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FOMC preview: potential dovish tone despite strong GDP reading

Will the Fed provide a dovish tone on Wednesday’s FOMC meeting despite jump in inflation and GDP?

The Federal Reserve (Fed) is back in focus this week, with its chairman Jerome Powell expected to retain the current interest rate standing that has been in place for three meetings now.

However, we are seeing a growing feeling that the Federal Open Market Committee (FOMC) could need to take on a more dovish stance despite the rise in gross domestic product (GDP) seen on Friday. The past year has seen a clear deterioration in prices, with inflation on the slide. The last inflation reading from the US may have not continued that trend, with it marking just the second monthly rise in year-on-year consumer price index (CPI) inflation in nine months. However, the overall trend remains downward, and today's depressed core personal consumption expenditures (PCE) price index reading highlights that fact. With US President Donald Trump pushing for lower energy prices, there is a feeling that we could see headline inflation once again dented if he gets his way. This trend of falling inflation points towards a more dovish stance from the Fed, with rate rises postponed until we see the price growth turn upwards in a more sustained manner.

Friday’s GDP data provides many with the other side to the story, with the welcome jump to 3.2% signalling the end of the slowdown that has raised fears over the past two quarters. However, not everything is as rosy as it seems, with the build-up in inventories in the face of a continued US-China trade war expected to be reversed as we move towards a final conclusion in talks. That means that the benefits of this first quarter (Q1) reading could well be short-lived and temporary in nature. The oversized role of net trade and inventories will certainly add to that feeling, with depressed consumer spending highlighting why the dollar failed to really reflect this improved number throughout the course of Friday’s session.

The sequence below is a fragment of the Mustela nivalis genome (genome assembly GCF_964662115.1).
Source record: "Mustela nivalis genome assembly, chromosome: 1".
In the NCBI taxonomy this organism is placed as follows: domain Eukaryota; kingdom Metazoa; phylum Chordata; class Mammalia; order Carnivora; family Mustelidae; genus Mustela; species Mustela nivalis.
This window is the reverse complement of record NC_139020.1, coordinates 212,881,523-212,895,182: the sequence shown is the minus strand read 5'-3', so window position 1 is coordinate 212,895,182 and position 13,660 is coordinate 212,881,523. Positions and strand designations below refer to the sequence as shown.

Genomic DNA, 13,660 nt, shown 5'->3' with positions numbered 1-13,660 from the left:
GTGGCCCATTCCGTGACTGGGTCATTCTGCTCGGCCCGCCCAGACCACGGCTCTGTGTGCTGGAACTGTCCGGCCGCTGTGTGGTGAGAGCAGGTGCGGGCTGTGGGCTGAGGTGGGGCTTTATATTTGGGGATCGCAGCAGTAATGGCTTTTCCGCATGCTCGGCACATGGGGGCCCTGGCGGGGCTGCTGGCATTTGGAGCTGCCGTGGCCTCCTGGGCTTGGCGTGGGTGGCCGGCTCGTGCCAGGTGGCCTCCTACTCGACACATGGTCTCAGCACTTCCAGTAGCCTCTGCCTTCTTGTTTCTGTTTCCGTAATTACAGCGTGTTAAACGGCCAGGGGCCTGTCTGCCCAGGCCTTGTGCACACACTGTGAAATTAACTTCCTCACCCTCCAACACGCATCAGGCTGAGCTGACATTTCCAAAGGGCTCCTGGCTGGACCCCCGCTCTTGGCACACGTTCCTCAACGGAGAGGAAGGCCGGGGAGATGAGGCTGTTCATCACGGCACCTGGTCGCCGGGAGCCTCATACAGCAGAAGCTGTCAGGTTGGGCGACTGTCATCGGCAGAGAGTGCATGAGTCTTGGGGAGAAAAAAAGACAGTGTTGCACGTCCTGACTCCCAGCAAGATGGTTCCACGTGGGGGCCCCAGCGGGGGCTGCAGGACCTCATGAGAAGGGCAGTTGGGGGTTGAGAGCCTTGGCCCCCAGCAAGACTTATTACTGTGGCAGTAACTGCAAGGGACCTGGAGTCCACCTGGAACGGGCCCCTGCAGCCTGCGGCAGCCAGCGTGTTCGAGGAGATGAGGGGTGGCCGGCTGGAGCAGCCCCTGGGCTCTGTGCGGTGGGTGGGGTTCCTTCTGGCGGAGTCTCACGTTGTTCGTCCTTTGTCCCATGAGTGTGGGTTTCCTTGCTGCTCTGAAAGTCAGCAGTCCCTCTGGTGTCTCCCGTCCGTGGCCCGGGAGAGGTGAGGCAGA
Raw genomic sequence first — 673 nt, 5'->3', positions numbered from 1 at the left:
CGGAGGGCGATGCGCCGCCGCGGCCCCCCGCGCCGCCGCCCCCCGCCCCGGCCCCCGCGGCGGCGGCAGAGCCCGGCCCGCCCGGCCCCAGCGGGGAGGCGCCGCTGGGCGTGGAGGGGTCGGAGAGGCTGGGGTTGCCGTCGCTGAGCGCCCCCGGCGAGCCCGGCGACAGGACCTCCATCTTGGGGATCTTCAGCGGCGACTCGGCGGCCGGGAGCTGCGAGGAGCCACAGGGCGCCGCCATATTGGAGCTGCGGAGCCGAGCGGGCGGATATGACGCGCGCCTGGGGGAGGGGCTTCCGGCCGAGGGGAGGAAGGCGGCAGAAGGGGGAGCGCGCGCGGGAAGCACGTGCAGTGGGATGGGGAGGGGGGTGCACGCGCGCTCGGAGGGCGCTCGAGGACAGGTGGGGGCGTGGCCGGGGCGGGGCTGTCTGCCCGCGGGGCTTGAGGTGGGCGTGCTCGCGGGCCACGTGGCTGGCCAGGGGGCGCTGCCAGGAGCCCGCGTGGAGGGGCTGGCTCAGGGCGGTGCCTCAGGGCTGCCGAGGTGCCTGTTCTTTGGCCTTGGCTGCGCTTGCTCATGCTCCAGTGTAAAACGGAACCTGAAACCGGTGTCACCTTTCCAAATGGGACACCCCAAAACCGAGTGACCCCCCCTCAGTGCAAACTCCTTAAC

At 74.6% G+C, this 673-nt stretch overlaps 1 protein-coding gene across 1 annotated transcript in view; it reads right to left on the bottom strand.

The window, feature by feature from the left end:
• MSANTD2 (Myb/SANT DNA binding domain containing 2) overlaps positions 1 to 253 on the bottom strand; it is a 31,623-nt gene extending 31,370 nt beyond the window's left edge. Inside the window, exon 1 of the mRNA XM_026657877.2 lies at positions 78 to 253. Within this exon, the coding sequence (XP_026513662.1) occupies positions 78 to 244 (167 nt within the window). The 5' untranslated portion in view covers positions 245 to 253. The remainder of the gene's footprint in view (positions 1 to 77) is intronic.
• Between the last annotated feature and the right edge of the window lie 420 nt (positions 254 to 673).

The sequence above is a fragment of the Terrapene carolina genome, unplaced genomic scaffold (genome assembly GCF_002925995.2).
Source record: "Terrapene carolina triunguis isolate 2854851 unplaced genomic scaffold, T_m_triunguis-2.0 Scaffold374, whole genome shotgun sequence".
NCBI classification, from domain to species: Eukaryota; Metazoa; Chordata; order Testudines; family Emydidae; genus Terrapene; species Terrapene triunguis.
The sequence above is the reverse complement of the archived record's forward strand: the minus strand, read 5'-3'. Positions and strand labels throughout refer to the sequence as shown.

With the fading boost from Trump’s Q4 2017 tax cuts and expectations of further GDP weakness in Q2, there is plenty of reason to think the Fed remain some way off another rate rise. With that in mind, this week’s meeting is likely to be more about the tone and outlook from the FOMC rather than action itself.

Currently, the dollar index chart looks particularly interesting, with Friday’s spinning top candle pointing towards a possible turning point for the near term. The fall back below the 80 mark on the stochastic oscillator would add to that bearish sentiment. Such a move lower would likely be a retracement of the rally from either 96.21 or 95.15. A bearish outlook would be negated with a rise above the 97.84 peak, yet until that happens it makes sense to look for further downside as we move into this meeting.

In some ways, traders could see the developments over the past month as being a cause for a more hawkish Fed, with rising inflation and GDP boosting confidence in the economy. However, if we look at underlying factors, there is also a strong chance we could see the Fed look past that to see the potential for further weakness in the coming months. And that will be what is key in Wednesday’s meeting.

This information has been prepared by IG, a trading name of IG Markets Limited. In addition to the disclaimer below, the material on this page does not contain a record of our trading prices, or an offer of, or solicitation for, a transaction in any financial instrument. IG accepts no responsibility for any use that may be made of these comments and for any consequences that result. No representation or warranty is given as to the accuracy or completeness of this information. Consequently any person acting on it does so entirely at their own risk. Any research provided does not have regard to the specific investment objectives, financial situation and needs of any specific person who may receive it. It has not been prepared in accordance with legal requirements designed to promote the independence of investment research and as such is considered to be a marketing communication. Although we are not specifically constrained from dealing ahead of our recommendations we do not seek to take advantage of them before they are provided to our clients. See full non-independent research disclaimer and quarterly summary.

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